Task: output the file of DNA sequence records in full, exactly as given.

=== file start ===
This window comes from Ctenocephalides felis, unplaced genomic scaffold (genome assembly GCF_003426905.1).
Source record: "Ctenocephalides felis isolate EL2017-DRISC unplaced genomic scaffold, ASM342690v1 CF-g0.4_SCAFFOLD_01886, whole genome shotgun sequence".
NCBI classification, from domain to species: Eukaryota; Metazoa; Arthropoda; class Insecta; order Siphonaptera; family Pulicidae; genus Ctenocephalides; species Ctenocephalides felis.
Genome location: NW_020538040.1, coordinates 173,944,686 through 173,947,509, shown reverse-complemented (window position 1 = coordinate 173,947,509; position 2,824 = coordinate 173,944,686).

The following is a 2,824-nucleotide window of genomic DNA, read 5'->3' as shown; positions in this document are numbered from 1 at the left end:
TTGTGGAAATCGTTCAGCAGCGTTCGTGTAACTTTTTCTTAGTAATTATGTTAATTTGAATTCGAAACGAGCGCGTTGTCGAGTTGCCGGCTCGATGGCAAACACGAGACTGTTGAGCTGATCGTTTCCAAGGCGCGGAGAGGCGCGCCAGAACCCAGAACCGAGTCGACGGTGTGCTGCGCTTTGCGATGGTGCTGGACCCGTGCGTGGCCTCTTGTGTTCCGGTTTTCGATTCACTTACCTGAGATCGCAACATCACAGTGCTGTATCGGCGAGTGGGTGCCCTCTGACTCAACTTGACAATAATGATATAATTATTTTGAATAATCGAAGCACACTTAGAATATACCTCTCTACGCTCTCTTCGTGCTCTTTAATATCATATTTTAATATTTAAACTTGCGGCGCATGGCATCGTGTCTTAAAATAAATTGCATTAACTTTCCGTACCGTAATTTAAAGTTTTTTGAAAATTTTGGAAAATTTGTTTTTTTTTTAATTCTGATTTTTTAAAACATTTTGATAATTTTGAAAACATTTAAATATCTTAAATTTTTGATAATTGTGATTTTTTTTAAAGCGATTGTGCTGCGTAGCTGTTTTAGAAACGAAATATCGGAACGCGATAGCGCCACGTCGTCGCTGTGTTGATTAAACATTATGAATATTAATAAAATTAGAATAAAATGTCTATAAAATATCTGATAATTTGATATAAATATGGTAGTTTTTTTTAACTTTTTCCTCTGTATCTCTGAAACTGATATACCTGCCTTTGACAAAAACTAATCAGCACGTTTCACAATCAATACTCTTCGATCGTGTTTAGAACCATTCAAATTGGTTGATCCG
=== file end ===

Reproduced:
This window comes from Ctenocephalides felis, unplaced genomic scaffold (genome assembly GCF_003426905.1).
Source record: "Ctenocephalides felis isolate EL2017-DRISC unplaced genomic scaffold, ASM342690v1 CF-g0.4_SCAFFOLD_01886, whole genome shotgun sequence".
NCBI classification, from domain to species: Eukaryota; Metazoa; Arthropoda; class Insecta; order Siphonaptera; family Pulicidae; genus Ctenocephalides; species Ctenocephalides felis.
Genome location: NW_020538040.1, coordinates 173,944,686 through 173,947,509, shown reverse-complemented (window position 1 = coordinate 173,947,509; position 2,824 = coordinate 173,944,686).

The following is a 2,824-nucleotide window of genomic DNA, read 5'->3' as shown; positions in this document are numbered from 1 at the left end:
TTGTGGAAATCGTTCAGCAGCGTTCGTGTAACTTTTTCTTAGTAATTATGTTAATTTGAATTCGAAACGAGCGCGTTGTCGAGTTGCCGGCTCGATGGCAAACACGAGACTGTTGAGCTGATCGTTTCCAAGGCGCGGAGAGGCGCGCCAGAACCCAGAACCGAGTCGACGGTGTGCTGCGCTTTGCGATGGTGCTGGACCCGTGCGTGGCCTCTTGTGTTCCGGTTTTCGATTCACTTACCTGAGATCGCAACATCACAGTGCTGTATCGGCGAGTGGGTGCCCTCTGACTCAACTTGACAATAATGATATAATTATTTTGAATAATCGAAGCACACTTAGAATATACCTCTCTACGCTCTCTTCGTGCTCTTTAATATCATATTTTAATATTTAAACTTGCGGCGCATGGCATCGTGTCTTAAAATAAATTGCATTAACTTTCCGTACCGTAATTTAAAGTTTTTTGAAAATTTTGGAAAATTTGTTTTTTTTTTAATTCTGATTTTTTAAAACATTTTGATAATTTTGAAAACATTTAAATATCTTAAATTTTTGATAATTGTGATTTTTTTTAAAGCGATTGTGCTGCGTAGCTGTTTTAGAAACGAAATATCGGAACGCGATAGCGCCACGTCGTCGCTGTGTTGATTAAACATTATGAATATTAATAAAATTAGAATAAAATGTCTATAAAATATCTGATAATTTGATATAAATATGGTAGTTTTTTTTAACTTTTTCCTCTGTATCTCTGAAACTGATATACCTGCCTTTGACAAAAACTAATCAGCACGTTTCACAATCAATACTCTTCGATCGTGTTTAGAACCATTCAAATTGGTTGATCCG